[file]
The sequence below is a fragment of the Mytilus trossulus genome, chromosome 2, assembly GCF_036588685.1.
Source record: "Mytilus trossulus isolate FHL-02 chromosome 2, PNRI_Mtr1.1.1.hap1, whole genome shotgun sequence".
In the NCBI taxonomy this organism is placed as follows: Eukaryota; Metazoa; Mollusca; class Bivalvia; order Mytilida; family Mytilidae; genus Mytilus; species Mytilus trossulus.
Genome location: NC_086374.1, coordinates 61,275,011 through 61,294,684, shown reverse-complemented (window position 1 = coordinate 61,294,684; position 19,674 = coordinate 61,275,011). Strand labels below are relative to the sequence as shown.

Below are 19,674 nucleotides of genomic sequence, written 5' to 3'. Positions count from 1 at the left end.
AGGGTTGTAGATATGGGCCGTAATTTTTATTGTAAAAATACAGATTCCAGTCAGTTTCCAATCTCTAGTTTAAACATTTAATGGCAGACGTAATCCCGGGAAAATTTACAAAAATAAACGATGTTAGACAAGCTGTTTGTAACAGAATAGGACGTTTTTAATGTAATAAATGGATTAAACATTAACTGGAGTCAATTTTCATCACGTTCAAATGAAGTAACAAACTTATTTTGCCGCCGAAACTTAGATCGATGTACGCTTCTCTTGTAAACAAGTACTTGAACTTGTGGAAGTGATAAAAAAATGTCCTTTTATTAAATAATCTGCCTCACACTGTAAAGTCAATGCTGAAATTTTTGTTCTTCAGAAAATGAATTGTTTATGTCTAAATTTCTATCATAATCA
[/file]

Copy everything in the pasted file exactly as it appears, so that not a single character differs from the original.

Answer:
The sequence below is a fragment of the Mytilus trossulus genome, chromosome 2, assembly GCF_036588685.1.
Source record: "Mytilus trossulus isolate FHL-02 chromosome 2, PNRI_Mtr1.1.1.hap1, whole genome shotgun sequence".
In the NCBI taxonomy this organism is placed as follows: Eukaryota; Metazoa; Mollusca; class Bivalvia; order Mytilida; family Mytilidae; genus Mytilus; species Mytilus trossulus.
Genome location: NC_086374.1, coordinates 61,275,011 through 61,294,684, shown reverse-complemented (window position 1 = coordinate 61,294,684; position 19,674 = coordinate 61,275,011). Strand labels below are relative to the sequence as shown.

Below are 19,674 nucleotides of genomic sequence, written 5' to 3'. Positions count from 1 at the left end.
AGGGTTGTAGATATGGGCCGTAATTTTTATTGTAAAAATACAGATTCCAGTCAGTTTCCAATCTCTAGTTTAAACATTTAATGGCAGACGTAATCCCGGGAAAATTTACAAAAATAAACGATGTTAGACAAGCTGTTTGTAACAGAATAGGACGTTTTTAATGTAATAAATGGATTAAACATTAACTGGAGTCAATTTTCATCACGTTCAAATGAAGTAACAAACTTATTTTGCCGCCGAAACTTAGATCGATGTACGCTTCTCTTGTAAACAAGTACTTGAACTTGTGGAAGTGATAAAAAAATGTCCTTTTATTAAATAATCTGCCTCACACTGTAAAGTCAATGCTGAAATTTTTGTTCTTCAGAAAATGAATTGTTTATGTCTAAATTTCTATCATAATCA